The family court concluded that there had been a change in circumstances allowing modification of the existing disposition order in that mother had failed to make progress in accordance with the DCF case plan.  In this respect, the court questioned mother=s credibility with regard to her claimed sobriety.  Further, the court emphasized that mother continued to deny how serious her problem had been in the past and did not appreciate that her alcohol use was harmful to her children.  Mother had not shown that she knew how to protect her children or provide them with a safe home.


Next, the court analyzed the best interest of the children in accordance with the factors listed in 33 V.S.A. ' 5540.[1]  Regarding the critical factorCwhether a parent will be able to resume parental duties in a reasonable period of timeCthe court determined that father had done nothing to address the domestic-violence issues in the family that led to the children being placed in DCF custody.  He refused to participate in recommended parenting services.  Mother had not made use of the services available to address her alcohol addiction and had returned to the relationship with father despite his domestic-assault conviction.  Finally, both parents continued to refuse responsibility for providing a healthy and safe home environment for the children.  Looking also at the children=s experience in foster care and the nature of their interactions with their parents, the court concluded termination was in their best interests.


Mother and father submitted separate briefs on appeal.  The decision to terminate parental rights Ais committed to the discretion of the family court.@ In re D.M., 162 Vt. 33, 38 (1994).  We review the family court=s findings of fact for clear error, and will affirm its conclusions of law if supported by the findings.  Id.


Father argues that the family court made a legal error in not considering other disposition options besides termination.[2]  Specifically, father contends that permanent guardianship, see 33 V.S.A. ' 5528 (listing disposition options), would have permitted the children to have future therapeutic contact with father.  DCF correctly points out that, once it is determined that termination is in the best interests of the children, other disposition options need not be considered.  In particular, 14 V.S.A. ' 2664, which establishes the option of permanent guardianship, states only that permanent guardianship  may be considered by the family court.  Further, there was simply no evidence that either parent played a constructive role in the children=s lives, or would have an opportunity to do so in the future in light of their refusal to recognize the destructive effect of alcohol and violence on the children=s lives.  Accordingly, it was appropriate for the family court to prefer the permanency of termination as a means of creating a stable placement for children.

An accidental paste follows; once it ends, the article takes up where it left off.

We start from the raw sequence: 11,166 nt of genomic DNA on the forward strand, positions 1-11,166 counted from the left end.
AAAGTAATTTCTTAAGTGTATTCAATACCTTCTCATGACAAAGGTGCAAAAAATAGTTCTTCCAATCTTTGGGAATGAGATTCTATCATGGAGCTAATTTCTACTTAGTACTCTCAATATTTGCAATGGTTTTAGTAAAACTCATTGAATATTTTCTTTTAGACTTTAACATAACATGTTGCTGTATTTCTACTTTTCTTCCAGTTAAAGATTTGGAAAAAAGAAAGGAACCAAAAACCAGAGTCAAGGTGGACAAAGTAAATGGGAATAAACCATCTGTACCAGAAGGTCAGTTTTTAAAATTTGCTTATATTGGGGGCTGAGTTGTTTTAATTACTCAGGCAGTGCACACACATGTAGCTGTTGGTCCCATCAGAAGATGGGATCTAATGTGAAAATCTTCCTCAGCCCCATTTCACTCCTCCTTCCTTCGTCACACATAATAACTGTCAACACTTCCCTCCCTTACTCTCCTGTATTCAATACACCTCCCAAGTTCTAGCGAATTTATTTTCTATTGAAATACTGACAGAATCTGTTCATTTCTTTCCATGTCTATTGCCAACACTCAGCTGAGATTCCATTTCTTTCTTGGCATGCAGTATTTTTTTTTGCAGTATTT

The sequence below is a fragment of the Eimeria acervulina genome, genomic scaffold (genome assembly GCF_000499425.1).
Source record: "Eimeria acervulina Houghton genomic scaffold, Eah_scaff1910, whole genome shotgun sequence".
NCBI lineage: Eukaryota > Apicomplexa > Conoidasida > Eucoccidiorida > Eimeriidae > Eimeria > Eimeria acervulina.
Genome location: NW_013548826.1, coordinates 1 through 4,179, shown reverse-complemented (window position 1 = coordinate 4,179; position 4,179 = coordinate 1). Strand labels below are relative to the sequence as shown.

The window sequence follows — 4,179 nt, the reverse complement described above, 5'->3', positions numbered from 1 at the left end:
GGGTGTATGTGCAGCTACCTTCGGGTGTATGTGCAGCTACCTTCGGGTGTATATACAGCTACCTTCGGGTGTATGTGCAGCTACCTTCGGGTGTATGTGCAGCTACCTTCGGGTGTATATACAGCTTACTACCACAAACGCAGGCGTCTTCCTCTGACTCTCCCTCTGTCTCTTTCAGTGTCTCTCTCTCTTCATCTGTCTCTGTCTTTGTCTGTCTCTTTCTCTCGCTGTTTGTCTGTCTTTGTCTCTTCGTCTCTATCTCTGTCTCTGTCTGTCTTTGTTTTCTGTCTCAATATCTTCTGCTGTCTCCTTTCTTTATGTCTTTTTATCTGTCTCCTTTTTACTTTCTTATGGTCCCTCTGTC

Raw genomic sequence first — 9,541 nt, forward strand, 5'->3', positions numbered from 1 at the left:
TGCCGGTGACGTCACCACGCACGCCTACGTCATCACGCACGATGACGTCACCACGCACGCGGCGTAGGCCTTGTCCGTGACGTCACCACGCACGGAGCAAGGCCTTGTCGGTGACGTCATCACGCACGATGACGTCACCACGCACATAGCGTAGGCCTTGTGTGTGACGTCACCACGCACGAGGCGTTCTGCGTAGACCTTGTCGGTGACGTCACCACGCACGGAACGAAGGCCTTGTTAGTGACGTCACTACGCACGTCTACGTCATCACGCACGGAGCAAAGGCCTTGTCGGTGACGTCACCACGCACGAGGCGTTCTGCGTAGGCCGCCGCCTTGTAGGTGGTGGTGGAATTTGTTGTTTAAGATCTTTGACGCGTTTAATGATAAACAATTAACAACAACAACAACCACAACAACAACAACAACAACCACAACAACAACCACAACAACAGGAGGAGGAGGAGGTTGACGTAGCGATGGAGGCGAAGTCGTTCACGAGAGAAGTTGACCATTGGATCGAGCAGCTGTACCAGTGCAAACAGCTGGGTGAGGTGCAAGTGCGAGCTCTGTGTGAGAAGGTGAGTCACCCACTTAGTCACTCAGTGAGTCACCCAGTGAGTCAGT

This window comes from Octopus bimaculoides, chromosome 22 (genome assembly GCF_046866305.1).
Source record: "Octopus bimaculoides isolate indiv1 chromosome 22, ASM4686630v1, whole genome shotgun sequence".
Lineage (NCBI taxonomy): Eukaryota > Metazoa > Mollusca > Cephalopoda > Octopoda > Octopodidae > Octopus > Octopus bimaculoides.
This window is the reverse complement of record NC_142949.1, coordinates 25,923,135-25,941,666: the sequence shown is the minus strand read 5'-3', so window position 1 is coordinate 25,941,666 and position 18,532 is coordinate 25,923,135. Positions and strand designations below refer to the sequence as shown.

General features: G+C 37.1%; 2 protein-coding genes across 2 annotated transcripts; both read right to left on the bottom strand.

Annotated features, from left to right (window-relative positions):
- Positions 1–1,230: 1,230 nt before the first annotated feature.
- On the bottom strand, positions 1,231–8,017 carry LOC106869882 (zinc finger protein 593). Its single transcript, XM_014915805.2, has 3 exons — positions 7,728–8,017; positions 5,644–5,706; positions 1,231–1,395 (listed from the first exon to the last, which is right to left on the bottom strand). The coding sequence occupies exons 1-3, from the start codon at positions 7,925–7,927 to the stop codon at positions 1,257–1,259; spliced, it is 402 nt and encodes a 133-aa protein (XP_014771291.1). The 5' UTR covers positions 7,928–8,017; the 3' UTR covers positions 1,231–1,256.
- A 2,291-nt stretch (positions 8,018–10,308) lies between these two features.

In her appeal, mother challenges the family court=s threshold finding of changed circumstances.  She contends that the evidence did not support the conclusion that she had failed to make progress as required by the DCF case plan.  In particular, mother argues that she completed a course of counseling with one provider and was not aware of the requirement that she participate in intensive outpatient therapy for alcohol abuse.  The family court=s findings are not clearly erroneous.  Here, there were contradictory claims regarding what services mother was required to participate in and the extent to which she did so.  For example, regarding the intensive outpatient therapy, mother claims she was unaware of this requirement, but the family court noted that the requirement had been put forward at a hearing at which mother was present.  Ultimately, the family court=s findings that mother had failed to progress in terms of alcohol counseling and treatment involved an assessment of the credibility of mother=s testimony which we will not disturb.  See Chick v. Chick, 2004 VT 7, & 10, 176 Vt. 580 (family court is in unique position to assess credibility of witnesses).










John A. Dooley, Associate Justice



Denise R. Johnson, Associate Justice



Marilyn S. Skoglund, Associate Justice


[1]  Changed circumstances were not required to be shown with respect to father as termination was the original disposition in his case.

[2]  Mother joins father in this argument.